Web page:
From Elder Giants to Giant Pirates, 2020 saw plenty of exciting, new Magic cards. We escaped from the underworld and battled it out in the Underdome. Our creatures mutated, formed parties, and partnered with other commanders.
With 2020 coming to a close, let’s review the new cards released this year. Each of these cards are exemplary in their own ways. They may introduce rules text that’s never been seen before. Some are reflections of an evolving Magic color pie. They may delight specific audiences, or they may just tell a great story.
Ready? In order of chronological release, let’s start with:
Red has started to care more about Auras in recent years, as you can see from card designs like Brood Keeper and Champion of the Flame reward you. While this is a new development for red, the color’s combat prowess and affinity for noncreature spells make it work.
Storm Herald carves out new design space for red with Auras; never before has a red card returned enchantments from the graveyard to the battlefield. Storm Herald expresses how utilizing expired Auras temporarily is in red’s color pie. And flavorwise, the card evokes the impact of being struck by lightning: brief, but deadly.
In the future, we can expect to see more single-turn Auras and red cards that work with them (though probably not until another set where Auras or enchantments matter again). Imagine the Thrill of Possibility when you discard an Aura and cast a red Aura return card!
With the popularity of Commander, most new mechanics introduced to Magic are wise to have an accompanying commander. With each set release, there are Commander fans wanting to build a deck around a shiny, new mechanic.
Unstable’s Dr. Julius Jumblemorph enabled a green-white host-augment deck. Problem solved, right? Unfortunately, this left out all the fun, potential combinations with the blue, black, and red host/augment cards. Thus, the search for yet another new host-augment commander continued…
…until Unsanctioned! Surgeon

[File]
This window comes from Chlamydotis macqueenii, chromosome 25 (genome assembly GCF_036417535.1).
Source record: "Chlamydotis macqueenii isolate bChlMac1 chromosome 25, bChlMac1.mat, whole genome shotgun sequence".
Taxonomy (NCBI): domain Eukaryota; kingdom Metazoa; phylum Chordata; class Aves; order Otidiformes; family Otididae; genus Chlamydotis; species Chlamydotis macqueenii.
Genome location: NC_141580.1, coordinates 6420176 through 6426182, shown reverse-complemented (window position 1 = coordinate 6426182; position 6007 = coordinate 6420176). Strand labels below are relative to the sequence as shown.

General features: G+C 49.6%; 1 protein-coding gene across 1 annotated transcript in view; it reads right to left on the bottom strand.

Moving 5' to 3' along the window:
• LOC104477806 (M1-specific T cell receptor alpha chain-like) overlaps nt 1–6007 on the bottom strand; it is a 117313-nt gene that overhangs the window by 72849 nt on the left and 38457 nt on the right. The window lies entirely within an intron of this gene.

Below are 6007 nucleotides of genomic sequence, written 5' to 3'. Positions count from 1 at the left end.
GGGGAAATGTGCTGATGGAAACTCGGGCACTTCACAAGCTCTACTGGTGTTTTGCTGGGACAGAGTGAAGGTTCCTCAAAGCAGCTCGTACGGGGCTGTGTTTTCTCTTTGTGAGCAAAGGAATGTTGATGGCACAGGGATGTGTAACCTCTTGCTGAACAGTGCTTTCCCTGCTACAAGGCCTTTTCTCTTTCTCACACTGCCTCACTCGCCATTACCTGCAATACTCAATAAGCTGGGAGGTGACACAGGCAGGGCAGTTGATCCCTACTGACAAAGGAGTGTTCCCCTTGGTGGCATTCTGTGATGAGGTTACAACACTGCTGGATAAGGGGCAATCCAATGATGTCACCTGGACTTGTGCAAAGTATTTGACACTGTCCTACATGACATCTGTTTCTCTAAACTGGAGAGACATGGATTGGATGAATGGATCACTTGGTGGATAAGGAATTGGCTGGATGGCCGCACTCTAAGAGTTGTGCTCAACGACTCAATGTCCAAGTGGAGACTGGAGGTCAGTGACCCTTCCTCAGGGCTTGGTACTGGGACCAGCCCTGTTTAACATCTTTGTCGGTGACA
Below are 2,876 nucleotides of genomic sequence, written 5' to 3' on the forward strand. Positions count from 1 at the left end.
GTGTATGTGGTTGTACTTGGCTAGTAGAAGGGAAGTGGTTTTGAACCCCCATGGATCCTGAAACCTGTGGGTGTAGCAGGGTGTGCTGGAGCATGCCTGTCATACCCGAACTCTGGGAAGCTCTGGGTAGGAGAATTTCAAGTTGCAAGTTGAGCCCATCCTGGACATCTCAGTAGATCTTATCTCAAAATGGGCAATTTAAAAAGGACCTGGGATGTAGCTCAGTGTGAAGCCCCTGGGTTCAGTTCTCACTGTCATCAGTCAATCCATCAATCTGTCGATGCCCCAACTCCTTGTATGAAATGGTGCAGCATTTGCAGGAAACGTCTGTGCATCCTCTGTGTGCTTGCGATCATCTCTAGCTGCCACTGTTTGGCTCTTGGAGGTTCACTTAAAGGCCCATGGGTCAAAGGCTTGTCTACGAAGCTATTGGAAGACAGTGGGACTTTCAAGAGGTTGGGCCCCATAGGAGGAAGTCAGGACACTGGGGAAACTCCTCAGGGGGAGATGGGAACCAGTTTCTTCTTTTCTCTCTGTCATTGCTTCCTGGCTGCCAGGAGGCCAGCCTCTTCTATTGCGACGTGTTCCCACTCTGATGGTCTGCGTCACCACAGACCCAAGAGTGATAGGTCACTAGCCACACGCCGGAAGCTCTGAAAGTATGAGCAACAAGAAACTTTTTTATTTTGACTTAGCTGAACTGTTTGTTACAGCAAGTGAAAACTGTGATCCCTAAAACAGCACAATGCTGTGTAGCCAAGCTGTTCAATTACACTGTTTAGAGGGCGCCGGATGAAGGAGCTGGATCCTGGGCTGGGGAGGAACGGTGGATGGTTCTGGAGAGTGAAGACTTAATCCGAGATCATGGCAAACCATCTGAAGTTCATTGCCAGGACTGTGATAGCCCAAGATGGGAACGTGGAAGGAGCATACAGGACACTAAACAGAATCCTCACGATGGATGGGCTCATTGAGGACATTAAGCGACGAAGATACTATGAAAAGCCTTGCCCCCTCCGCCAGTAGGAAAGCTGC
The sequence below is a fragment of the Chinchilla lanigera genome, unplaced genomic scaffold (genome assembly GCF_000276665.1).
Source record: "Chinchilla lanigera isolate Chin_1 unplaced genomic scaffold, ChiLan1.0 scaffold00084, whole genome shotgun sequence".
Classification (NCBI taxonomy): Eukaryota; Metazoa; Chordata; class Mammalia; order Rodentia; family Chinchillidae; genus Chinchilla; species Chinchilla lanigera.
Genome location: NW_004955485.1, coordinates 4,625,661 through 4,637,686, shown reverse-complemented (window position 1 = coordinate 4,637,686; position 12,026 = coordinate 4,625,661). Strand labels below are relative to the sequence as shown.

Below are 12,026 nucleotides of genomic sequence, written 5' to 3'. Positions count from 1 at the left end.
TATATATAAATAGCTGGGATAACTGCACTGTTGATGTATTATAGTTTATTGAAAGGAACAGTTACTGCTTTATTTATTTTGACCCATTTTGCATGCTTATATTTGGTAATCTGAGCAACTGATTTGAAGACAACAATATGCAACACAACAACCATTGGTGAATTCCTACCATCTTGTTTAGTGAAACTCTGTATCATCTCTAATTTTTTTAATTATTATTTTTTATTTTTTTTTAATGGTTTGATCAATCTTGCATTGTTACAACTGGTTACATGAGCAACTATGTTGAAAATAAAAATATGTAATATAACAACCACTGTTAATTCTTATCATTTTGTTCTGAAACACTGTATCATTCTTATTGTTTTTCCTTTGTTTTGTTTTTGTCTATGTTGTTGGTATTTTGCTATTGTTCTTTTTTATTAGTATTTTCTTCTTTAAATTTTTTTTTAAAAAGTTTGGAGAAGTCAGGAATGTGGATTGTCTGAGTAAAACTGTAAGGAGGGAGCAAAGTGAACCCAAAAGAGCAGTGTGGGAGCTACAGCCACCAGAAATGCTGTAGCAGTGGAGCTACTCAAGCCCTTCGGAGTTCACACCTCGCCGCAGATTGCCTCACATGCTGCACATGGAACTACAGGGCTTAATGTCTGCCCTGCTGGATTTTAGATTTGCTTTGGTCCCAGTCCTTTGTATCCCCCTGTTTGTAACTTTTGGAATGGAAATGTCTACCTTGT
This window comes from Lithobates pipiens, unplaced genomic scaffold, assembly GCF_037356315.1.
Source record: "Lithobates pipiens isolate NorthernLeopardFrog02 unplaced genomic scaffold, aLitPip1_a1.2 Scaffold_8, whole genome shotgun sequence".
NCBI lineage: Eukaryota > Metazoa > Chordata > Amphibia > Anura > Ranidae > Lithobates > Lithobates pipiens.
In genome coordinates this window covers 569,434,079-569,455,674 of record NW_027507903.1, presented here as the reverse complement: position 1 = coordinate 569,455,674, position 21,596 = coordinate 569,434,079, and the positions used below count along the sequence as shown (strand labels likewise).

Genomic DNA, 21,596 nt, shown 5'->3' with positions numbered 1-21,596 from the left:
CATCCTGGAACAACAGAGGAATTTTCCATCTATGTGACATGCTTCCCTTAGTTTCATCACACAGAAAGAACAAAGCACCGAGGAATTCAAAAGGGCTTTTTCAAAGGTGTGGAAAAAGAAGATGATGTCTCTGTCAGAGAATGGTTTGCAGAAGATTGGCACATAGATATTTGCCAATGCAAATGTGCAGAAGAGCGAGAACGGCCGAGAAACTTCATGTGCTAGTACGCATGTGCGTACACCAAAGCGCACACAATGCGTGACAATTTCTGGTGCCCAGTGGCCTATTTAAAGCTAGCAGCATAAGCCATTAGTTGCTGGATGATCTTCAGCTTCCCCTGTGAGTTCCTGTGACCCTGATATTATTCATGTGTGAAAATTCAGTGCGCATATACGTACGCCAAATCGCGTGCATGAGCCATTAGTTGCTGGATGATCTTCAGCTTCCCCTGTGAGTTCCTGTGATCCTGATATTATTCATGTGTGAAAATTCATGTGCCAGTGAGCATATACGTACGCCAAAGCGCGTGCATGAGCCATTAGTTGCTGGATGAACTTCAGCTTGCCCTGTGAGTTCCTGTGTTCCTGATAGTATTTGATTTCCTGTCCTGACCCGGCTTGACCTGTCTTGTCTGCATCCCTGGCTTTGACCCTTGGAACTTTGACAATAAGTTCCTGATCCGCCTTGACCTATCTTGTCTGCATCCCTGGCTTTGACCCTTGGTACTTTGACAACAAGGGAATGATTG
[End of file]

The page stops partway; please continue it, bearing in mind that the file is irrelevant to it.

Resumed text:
General Commander has all five color mana symbols on the card, so it has a five-color identity. However, the templating for its mana ability is incorrect in the black-bordered world. Thus, it’d lose the five-color identity. A conundrum! Luckily, since host-augment is exclusive to silver-bordered cards, Surgeon General Commander solves this problem with a silver-bordered solution.
General Commander also solves the host-augment problem for mutate. Ikoria’s mutate has its own Dr. Julius Jumblemorph with Otrimi, the Ever-Playful. Similar problem here — you can’t mutate with white and red cards. This Wombat Bat Chameleon ensured mutate would have a five-color commander even before mutate released!
With keyword counters, Ikoria: Lair of Behemoths explored different cards that care about keywords. Staple effects that usually grant a keyword mechanic until end of turn can grant it permanently now. Not all effect and keyword counter pairings are straightforward designs, though. Ram Through invented new design technology to solve its own pairing issue.
Green often gets a Rabid Bite effect in new Magic sets. One way to make trample matter for a “bite” spell is to ensure the spell can only target creatures with trample. That’d be a restrictive design and would leave your card dead in hand if you don’t control any tramplers. By introducing new rules text referring to “excess damage,” you can target any creature and still get trample as a reward!
Commander 2020 threw me for a loop when I first read Lavabrink Floodgates. Red doesn’t usually do permanent mana ramp like this. Rather, red creates Treasure tokens or has one-turn bursts of mana as with “rituals” like Irencrag Feat. So, what gives?
Lavabrink Floodgates teaches us a new lesson about red’s ramp. Instead thinking of red’s abundance of mana as temporary, think of it as being volatile. Volatility can encompass temporary mana, as well as unreliable mana. And unreliability fits squarely in red’s slice of the color pie, as we can see with unreliable card advantage sources like Lukka, Coppercoat Outcast and Robber of the Rich.
Playing Lavabrink Floodgates early as a mana rock is a gamble, which is red’s specialty. Your Commander opponents can work together to ensure you won’t have this on the battlefield by next turn.